The Browns added both veteran experience and young potential at the defensive end position this offseason. Chase Winovich comes over from the Patriots, Stephen Weatherly from Denver, and Isaac Rochell from the Colts. Winovich was a starter in New England two years ago, going 33-17-5.5 in 2020. Just like so many others before him, he fell out of favor and was discarded. Look for Winovich to see action as the third man in passing situations this year.
The organization used one of its third-round picks on Alabama Birmingham defensive end Alex Wright. He is considered a developmental prospect and needs to grow both technically and physically, but has the athletic traits and motor to become a factor in a year or two. Put him on the dynasty watch list and see how things go with Clownery this year.
The only newcomer that is expected to start for the Browns’ defense is tackle Taven Bryan. A first-round pick of the Jaguars in 2018, Bryan is another player who has thus far failed to live up to expectations. He recorded 37 combined tackles and 4 sacks in his only year as a starter at Florida (2017), but that production has thus far not followed him to the NFL, where he has 51 tackles, 32 assists, and 5.5 sacks over four seasons. Bryan is expected to start at the 3-technique with the hope that a change of venue will kick start his career. Let’s just say I’m not holding my breath on this one.
With both Malik Jackson and Malik McDowell gone, Cleveland will have two new starters on the inside. The other one will be promoted from within. Chances are that will be Jordan Elliot, who was the team's third-round pick in 2020. He opened last season as the third man in the rotation earning a bigger share of the playing time as the season went along, including a handful of starts late in the year. Last year’s fourth-round pick, Tommy Togiai, and rookie fourth-rounder Perrion Winfrey could also be in the mix.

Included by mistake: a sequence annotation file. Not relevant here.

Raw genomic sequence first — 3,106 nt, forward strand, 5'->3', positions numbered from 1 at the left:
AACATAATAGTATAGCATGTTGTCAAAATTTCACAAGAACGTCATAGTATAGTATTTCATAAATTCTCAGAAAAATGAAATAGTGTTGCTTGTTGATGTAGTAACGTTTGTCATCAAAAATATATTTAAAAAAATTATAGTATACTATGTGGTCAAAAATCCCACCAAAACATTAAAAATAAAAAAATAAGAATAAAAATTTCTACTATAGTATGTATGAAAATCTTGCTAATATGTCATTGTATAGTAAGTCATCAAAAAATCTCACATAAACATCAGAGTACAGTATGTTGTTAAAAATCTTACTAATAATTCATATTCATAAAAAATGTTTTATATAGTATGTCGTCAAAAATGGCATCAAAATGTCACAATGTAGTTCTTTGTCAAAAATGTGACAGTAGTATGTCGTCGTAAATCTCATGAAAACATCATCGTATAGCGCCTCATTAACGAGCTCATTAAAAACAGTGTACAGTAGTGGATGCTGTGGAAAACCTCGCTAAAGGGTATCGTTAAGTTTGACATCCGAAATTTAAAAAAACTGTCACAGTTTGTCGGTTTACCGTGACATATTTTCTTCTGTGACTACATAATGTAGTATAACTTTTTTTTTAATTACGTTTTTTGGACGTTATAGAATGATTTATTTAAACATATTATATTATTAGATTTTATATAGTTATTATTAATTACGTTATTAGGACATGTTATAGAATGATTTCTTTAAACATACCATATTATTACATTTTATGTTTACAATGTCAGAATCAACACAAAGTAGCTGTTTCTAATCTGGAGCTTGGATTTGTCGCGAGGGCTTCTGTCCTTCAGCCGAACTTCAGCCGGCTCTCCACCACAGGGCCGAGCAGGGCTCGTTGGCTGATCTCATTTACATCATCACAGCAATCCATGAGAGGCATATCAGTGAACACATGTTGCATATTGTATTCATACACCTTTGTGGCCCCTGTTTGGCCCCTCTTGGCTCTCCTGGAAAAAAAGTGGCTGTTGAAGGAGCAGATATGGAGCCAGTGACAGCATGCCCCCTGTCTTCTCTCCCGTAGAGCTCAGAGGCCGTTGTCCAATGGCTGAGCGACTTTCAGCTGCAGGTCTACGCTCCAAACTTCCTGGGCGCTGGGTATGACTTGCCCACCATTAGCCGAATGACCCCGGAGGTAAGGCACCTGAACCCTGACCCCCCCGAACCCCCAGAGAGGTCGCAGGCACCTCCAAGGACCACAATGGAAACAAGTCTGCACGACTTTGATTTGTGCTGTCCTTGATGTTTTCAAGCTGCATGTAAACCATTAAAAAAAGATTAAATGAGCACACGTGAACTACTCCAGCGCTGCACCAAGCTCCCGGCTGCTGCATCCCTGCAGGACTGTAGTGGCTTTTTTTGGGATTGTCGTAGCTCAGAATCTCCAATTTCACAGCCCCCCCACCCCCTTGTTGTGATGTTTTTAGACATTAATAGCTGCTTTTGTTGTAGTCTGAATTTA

There is some history of IDP value at the Browns’ interior line positions, but it doesn’t come from last year when their most productive tackle was McDowell at 19-12-3. In 2019 Sheldon Richardson was the No. 6 tackle and Larry Ogunjobi No. 12. In 2020, Richardson was way up a three while Ogunjobi slipped to 23 but was still a viable DT2. I see no Richardson or Ogunjobi on Cleveland’s current roster, so take a wait-and-see approach with these guys.
- DE Myles Garrett – Elite tier-one
- DE Jadeveon Clowney – Roster worthy as DL3 with low DL2 potential
- DE Chase Winovich – Injury sleeper with DL2 ceiling
- DE Alex Wright – Developmental rookie worth a spot on the dynasty watchlist
- DE Stephen Weatherly – No impact
- DE Curtis Weaver – No impact
- DE Isaac Rochell – No impact
- DT Taven Bryan – Watchlist but not draft worthy
- DT Jordan Elliot – Watchlist but not draft worthy
- DT Tommy Togiai – No impact
- DT Perrion Winfrey – Dynasty watch list with some long-term potential
- DT Sheldon Day – No impact